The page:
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After 1C 1C LHO doesn't accept the insufficient bid. The offender, playing Acol, has 15-17 points and a club suit. Is 1NT a comparable call?


  • Pretty sure not. It'd fit the hand, but 1C has a wide range of different hand types available, it's not "same or similar" to a 1NT overcall. You might argue the 1NT overcall is a subset of the 1C bid, certainly in acol most 15-17 hands with a club suit would bid 1C. But 1NT might also include some hands with shorter clubs, so I don't think that applies either.

    We should be clear when making these rulings of course, that making a non comparable bid is an option, just one that means partner has to pass.

  • (Note: in this post I'm focusing only on the "subset" part of comparable calls, Law 23A2 – the two other possibilities, "same meaning" and "same purpose", clearly don't apply in this case.)

    The 1C opening denies certain hand types that the 1NT overcall doesn't deny, such as a balanced hand with 5 diamonds. That seems like more than an isolated exception, which is enough to make the 1NT call incomparable.

    There are some 5-card major systems which open all balanced hands outside the 1NT range with 1C – I think that if the offender were playing such a system, rather than Acol, it would be comparable (because now 1C wouldn't have denied any of the hands that are included within the 1NT bid).

    When working out comparable calls, the basic idea is to try to work out if there are any more hands which the offender's partner is able to rule out based on the combined information from the retracted call and the replacement call, that they couldn't rule out based purely on the replacement call (in other words, the offender's partner has "useful UI"). Minor differences can mostly be ignored (e.g. if the retracted call shows 15-17 balanced and the replacement shows 15-18 balanced, now the offender's partner knows that the offender doesn't have an 18 count, but that's such a small part of the range that it's normally better to use the UI rules rather than considering the call incomparable – incidentally, such a call would be comparable under 23A1 in addition to 23A2). But when the difference is more than minor, like it seems to be in this case, it's enough to stop the call being comparable.

  • A meaning attributable to the 1C overcall is that the offender thought he was opening 1C, which just happened to be the case. (The question in the OP was originally posted in another forum. The board itself was played at a club session somewhere in the Home Counties.)

    In the offender’s system, a 1C opening would show 4+ clubs and be around 11-20 HCP.

    A substitution of 1NT would show about 15-17 HCP and normally some reasonably good
    Stoppage in the club suit that has been opened on the right.

    The HCP range of the 1NT overcall is far more precise than the HCP range of a 1C opening for the offender, so in terms of HCP, a 1NT overcall would be a subset of the hands that would open 1C

    What about the general shape? A 1C opening for the offender would show many possible shapes of hand from flat to very unbalanced. A subset of all those hand shapes would be a fairly balanced hand. A 1NT overcall would mostly show a more precise shape, the exception being that there might just possibly be a longer non-club suit than club suit.

    The main problem comes with the length of the club suit. For the offender, a 1C opening would show four or more clubs and a 1NT overcall would tend to have at least three, though probably more often, four clubs, so might have as few as three clubs and, on a fairly rare day only two clubs.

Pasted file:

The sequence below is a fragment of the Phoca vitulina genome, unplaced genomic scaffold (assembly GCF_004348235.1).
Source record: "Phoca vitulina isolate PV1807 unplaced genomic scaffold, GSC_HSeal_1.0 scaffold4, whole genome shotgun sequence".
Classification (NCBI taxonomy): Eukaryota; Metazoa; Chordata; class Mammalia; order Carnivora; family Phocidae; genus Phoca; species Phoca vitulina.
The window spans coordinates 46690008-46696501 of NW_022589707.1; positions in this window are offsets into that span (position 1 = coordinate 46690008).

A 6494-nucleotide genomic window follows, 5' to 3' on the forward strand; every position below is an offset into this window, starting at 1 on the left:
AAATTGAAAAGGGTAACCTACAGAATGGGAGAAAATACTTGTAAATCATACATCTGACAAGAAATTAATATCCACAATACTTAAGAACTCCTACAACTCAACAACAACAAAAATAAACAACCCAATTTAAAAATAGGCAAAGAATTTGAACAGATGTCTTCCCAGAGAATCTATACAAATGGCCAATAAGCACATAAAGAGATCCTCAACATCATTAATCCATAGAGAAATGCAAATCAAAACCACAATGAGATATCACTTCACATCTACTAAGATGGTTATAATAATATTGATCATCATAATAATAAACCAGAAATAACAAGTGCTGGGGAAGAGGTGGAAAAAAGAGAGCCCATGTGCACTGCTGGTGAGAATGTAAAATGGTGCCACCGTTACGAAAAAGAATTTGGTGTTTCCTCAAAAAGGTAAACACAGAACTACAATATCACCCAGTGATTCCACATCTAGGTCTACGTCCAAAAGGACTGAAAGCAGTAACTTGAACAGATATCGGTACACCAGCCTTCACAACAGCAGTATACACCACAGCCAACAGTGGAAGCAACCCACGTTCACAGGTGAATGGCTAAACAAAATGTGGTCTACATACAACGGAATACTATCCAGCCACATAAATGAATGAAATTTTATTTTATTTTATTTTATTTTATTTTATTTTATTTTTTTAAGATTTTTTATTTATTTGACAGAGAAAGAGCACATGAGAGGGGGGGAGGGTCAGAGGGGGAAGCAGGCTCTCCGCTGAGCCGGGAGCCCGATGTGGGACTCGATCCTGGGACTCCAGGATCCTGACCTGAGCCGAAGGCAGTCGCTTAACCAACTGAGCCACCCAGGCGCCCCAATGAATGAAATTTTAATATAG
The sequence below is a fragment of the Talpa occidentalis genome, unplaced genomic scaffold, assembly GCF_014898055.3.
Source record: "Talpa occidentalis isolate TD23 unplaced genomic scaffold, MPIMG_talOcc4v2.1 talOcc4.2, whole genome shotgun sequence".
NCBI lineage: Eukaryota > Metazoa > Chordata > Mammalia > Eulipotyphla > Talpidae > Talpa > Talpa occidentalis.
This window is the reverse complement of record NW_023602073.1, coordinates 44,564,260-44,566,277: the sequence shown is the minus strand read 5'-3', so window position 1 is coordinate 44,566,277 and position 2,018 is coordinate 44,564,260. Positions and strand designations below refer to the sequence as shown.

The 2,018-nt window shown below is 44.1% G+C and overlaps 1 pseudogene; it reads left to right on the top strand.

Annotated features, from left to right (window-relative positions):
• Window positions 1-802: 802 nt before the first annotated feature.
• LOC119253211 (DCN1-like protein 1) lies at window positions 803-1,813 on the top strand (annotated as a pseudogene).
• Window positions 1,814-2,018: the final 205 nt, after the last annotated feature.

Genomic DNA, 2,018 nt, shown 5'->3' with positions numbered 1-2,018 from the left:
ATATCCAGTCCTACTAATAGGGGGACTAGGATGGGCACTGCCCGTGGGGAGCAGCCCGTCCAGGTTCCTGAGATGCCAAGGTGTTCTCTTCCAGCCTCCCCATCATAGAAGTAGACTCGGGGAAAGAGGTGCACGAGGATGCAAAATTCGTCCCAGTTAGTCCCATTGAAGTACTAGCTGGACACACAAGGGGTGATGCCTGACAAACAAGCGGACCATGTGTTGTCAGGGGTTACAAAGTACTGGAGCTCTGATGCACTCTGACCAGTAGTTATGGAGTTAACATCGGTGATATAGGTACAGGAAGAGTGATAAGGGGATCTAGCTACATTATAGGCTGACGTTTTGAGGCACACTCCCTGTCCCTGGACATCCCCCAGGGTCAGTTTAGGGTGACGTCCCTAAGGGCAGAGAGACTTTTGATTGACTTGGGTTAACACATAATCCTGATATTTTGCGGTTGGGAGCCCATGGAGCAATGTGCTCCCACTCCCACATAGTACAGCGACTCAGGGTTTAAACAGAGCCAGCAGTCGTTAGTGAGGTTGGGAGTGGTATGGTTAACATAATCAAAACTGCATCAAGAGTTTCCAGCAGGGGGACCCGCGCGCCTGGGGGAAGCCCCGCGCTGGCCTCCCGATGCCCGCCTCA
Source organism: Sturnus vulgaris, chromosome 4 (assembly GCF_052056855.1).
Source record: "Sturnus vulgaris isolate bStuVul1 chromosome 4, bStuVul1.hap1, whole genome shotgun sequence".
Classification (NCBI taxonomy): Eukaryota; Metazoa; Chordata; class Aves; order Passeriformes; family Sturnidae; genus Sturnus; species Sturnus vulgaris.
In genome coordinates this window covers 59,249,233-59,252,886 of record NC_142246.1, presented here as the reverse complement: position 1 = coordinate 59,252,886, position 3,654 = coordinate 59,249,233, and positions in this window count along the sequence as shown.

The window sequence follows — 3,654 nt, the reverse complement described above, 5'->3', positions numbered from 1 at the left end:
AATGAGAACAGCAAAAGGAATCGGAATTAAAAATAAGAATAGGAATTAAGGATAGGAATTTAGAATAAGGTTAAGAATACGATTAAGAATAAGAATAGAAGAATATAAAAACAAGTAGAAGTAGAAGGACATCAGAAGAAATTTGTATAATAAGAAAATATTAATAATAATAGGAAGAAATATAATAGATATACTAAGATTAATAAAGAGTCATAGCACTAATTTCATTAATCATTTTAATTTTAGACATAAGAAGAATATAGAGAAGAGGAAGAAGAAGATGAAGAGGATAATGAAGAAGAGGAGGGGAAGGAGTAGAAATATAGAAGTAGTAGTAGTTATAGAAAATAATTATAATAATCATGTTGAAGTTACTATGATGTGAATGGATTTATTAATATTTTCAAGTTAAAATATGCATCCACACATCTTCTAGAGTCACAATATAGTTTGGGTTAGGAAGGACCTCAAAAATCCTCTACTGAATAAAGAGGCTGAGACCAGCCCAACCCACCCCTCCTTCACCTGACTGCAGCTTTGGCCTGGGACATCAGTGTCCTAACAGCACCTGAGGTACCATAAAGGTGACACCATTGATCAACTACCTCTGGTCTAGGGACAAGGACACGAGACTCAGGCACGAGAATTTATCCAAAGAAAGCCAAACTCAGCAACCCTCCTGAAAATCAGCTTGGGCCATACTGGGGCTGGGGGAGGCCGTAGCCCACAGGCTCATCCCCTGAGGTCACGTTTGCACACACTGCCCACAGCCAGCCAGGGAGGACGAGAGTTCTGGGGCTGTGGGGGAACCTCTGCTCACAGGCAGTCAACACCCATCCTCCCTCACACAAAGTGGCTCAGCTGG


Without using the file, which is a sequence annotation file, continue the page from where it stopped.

If we allow 1NT as a Comparable Call, then what would the offender’s partner know? He would know that the offender has got more than two or three clubs.

    The WBF Commentary on the 2017 Laws says of Law 23:

    “The concept of comparable calls is fundamental to the rectification of insufficient bids and calls out of turn. When determining whether a call is comparable, some flexibility towards the offender is in order, especially concerning the strength shown. If there is additional information from the illegal call, but the replacement call is comparable, then this information is authorized to the offender’s partner. If the extra information turns out to provide the offending side with an advantage, the Director adjusts the score considering the likely outcome had the illegal call never occurred.”

    This “flexibility towards the offender” is something that the EBU has also advised on.

    The question is how far one can take this leniency.

    I would argue in favour of adopting this leniency sufficiently to allow 1NT as a Comparable Call, but I would quite accept that this is a close decision, and I wouldn’t criticise anyone taking the opposite view.

    Barrie Partridge - CTD for Bridge Club Live

  • I personally would have accepted the 1NT as a Comparable Call, as it appears to fit Law 23A2. It has to fit only one of 23A1, OR A2, OR A3 to be comparable.
    A replacement bid of 1NT 15-18 pts, implying Clubs / Club-stopper(s) seems reasonable. I can’t think of any other replacement bid which wouldn’t have silenced partner.
    If it’s not correct, then As TD you always have Law 23C. “Non-Offending Side Damaged” to fall back on.
    Kind regards Steve
  • @SteveMap said:
    I can’t think of any other replacement bid which wouldn’t have silenced partner.

    The laws do not guarantee that there is a replacement which does not silence partner.

    Assuming some 5332 hand (with 5 diamonds and a club stop) open the 5-card suit but could overcall 1NT, the 1NT replacement is not a subset of the 1C insufficient bid. 5M332 are also possible 1M opening bids and 1NT overcalls.

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